Tuesday, March 5, 2019
PITTSFIELD CHARTER TOWNSHIP, MI – Like many communities across the United States, the nation’s opioid crisis has forced Pittsfield Township to spend thousands of taxpayer dollars on local services. And like many municipalities in Michigan and elsewhere, Pittsfield officials want to hold drug distributors and manufacturers accountable for the expenses it has incurred to combat the epidemic they say those companies have fueled.
During a February 27, 2019, meeting, the Township’s Board of Trustees passed a unanimous resolution declaring the opioid crisis a public nuisance, prompting the Board to retain Sommers Schwartz, P.C., of Southfield, Michigan, and a consortium of six major law firms to represent Pittsfield in a suit against the largest manufacturers and distributors of prescription opioids.
The suit will claim that the drug makers pushed dangerous and highly addictive opioids into the marketplace, misrepresenting to physicians the magnitude of the risk of addiction. The suit will also allege that drug distributors violated their legal obligations to monitor, detect, investigate, refuse, and report suspicious prescription opioid orders.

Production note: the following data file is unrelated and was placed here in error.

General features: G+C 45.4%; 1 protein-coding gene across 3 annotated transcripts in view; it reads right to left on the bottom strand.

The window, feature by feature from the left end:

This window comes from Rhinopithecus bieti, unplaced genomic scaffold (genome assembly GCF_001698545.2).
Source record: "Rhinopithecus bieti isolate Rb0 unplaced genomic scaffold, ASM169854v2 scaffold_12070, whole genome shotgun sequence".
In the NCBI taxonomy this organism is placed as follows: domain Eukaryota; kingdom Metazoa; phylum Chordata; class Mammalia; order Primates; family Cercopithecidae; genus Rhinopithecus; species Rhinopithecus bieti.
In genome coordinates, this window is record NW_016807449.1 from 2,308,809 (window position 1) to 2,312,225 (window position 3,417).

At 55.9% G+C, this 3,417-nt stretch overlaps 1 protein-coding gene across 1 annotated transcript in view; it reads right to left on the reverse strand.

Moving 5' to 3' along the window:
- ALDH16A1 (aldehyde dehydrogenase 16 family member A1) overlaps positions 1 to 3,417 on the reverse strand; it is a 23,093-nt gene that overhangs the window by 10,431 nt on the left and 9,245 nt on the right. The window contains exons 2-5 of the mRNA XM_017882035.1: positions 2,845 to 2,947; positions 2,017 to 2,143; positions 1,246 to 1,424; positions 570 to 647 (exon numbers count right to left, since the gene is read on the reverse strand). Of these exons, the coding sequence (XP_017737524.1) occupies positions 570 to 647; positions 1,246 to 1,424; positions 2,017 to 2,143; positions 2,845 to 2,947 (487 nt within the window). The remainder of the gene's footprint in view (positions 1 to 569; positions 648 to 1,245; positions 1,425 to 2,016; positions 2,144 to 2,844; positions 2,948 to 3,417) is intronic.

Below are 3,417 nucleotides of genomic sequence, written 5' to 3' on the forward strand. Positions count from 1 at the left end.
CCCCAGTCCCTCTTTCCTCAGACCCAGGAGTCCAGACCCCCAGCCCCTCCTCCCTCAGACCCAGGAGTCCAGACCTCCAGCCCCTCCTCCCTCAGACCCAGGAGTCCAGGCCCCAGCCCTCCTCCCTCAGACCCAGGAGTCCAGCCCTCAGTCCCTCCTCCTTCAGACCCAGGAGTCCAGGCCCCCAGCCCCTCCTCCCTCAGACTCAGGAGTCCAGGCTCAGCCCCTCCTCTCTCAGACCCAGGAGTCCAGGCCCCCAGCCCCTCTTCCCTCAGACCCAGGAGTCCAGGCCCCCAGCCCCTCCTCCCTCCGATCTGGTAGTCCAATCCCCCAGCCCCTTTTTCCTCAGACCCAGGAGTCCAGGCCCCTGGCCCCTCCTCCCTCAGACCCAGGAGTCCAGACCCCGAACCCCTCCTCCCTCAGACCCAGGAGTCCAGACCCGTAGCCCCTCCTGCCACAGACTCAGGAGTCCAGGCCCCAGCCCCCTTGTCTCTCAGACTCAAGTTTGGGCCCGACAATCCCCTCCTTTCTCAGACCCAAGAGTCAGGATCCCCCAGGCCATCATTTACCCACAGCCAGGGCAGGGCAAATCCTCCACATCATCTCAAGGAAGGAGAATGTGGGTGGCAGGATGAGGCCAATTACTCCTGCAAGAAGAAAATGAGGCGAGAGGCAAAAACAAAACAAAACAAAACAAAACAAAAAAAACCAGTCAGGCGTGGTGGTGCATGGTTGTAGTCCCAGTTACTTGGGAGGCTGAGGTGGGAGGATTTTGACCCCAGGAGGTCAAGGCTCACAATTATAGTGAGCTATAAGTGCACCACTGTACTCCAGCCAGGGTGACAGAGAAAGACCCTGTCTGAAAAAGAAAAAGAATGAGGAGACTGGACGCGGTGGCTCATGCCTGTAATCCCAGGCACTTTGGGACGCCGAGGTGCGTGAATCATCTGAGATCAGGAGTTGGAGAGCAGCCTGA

“We are hopeful this lawsuit will help Pittsfield Township recover some of the enormous taxpayer costs we spend combating this epidemic that could otherwise be used to better solve crimes and protect our community,” said Township Supervisor Mandy Grewal in a public announcement. “Every dime we can recover will go back into our public safety operations along with addiction and mental health treatment programming to help residents in Pittsfield Township and Washtenaw County turn their lives around. For years, the manufacturers and distributors of such opioids as Oxycodone and Fentanyl have made obscene amounts of profits by preying on the mental and physical ailments of our residents.”
Pittsfield Township, located south of Ann Arbor, is the latest Michigan community to join the multidistrict litigation pending in the federal district court in Cleveland and the first in Washtenaw County. Sommers Schwartz represents several other governmental units that are already participating in the litigation.